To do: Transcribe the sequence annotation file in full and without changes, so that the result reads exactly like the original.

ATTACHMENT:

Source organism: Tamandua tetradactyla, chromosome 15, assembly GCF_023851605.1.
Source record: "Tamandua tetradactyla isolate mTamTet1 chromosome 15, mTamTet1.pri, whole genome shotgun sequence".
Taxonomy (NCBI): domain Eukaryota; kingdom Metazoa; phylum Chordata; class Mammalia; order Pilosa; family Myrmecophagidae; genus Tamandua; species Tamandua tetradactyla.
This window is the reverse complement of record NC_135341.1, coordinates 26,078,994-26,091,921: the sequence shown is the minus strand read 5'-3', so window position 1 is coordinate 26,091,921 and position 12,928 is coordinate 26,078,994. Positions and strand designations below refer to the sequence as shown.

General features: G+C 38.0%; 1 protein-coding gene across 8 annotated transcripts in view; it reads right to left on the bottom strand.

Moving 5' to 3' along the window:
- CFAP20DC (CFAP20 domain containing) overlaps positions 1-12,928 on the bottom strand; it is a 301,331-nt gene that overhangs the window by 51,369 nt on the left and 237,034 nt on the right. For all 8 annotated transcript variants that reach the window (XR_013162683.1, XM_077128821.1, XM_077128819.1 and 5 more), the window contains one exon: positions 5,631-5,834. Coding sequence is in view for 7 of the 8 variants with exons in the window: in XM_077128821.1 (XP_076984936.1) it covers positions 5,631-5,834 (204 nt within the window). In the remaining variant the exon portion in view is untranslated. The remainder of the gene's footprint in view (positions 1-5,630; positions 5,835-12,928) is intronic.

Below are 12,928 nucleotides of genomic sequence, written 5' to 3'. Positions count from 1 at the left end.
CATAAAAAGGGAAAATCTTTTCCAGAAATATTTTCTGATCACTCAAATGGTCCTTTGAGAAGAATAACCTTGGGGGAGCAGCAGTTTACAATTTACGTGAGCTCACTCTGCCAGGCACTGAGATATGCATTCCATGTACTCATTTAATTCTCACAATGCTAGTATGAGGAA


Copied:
Source organism: Tamandua tetradactyla, chromosome 15, assembly GCF_023851605.1.
Source record: "Tamandua tetradactyla isolate mTamTet1 chromosome 15, mTamTet1.pri, whole genome shotgun sequence".
Taxonomy (NCBI): domain Eukaryota; kingdom Metazoa; phylum Chordata; class Mammalia; order Pilosa; family Myrmecophagidae; genus Tamandua; species Tamandua tetradactyla.
This window is the reverse complement of record NC_135341.1, coordinates 26,078,994-26,091,921: the sequence shown is the minus strand read 5'-3', so window position 1 is coordinate 26,091,921 and position 12,928 is coordinate 26,078,994. Positions and strand designations below refer to the sequence as shown.

General features: G+C 38.0%; 1 protein-coding gene across 8 annotated transcripts in view; it reads right to left on the bottom strand.

Moving 5' to 3' along the window:
- CFAP20DC (CFAP20 domain containing) overlaps positions 1-12,928 on the bottom strand; it is a 301,331-nt gene that overhangs the window by 51,369 nt on the left and 237,034 nt on the right. For all 8 annotated transcript variants that reach the window (XR_013162683.1, XM_077128821.1, XM_077128819.1 and 5 more), the window contains one exon: positions 5,631-5,834. Coding sequence is in view for 7 of the 8 variants with exons in the window: in XM_077128821.1 (XP_076984936.1) it covers positions 5,631-5,834 (204 nt within the window). In the remaining variant the exon portion in view is untranslated. The remainder of the gene's footprint in view (positions 1-5,630; positions 5,835-12,928) is intronic.

Below are 12,928 nucleotides of genomic sequence, written 5' to 3'. Positions count from 1 at the left end.
CATAAAAAGGGAAAATCTTTTCCAGAAATATTTTCTGATCACTCAAATGGTCCTTTGAGAAGAATAACCTTGGGGGAGCAGCAGTTTACAATTTACGTGAGCTCACTCTGCCAGGCACTGAGATATGCATTCCATGTACTCATTTAATTCTCACAATGCTAGTATGAGGAA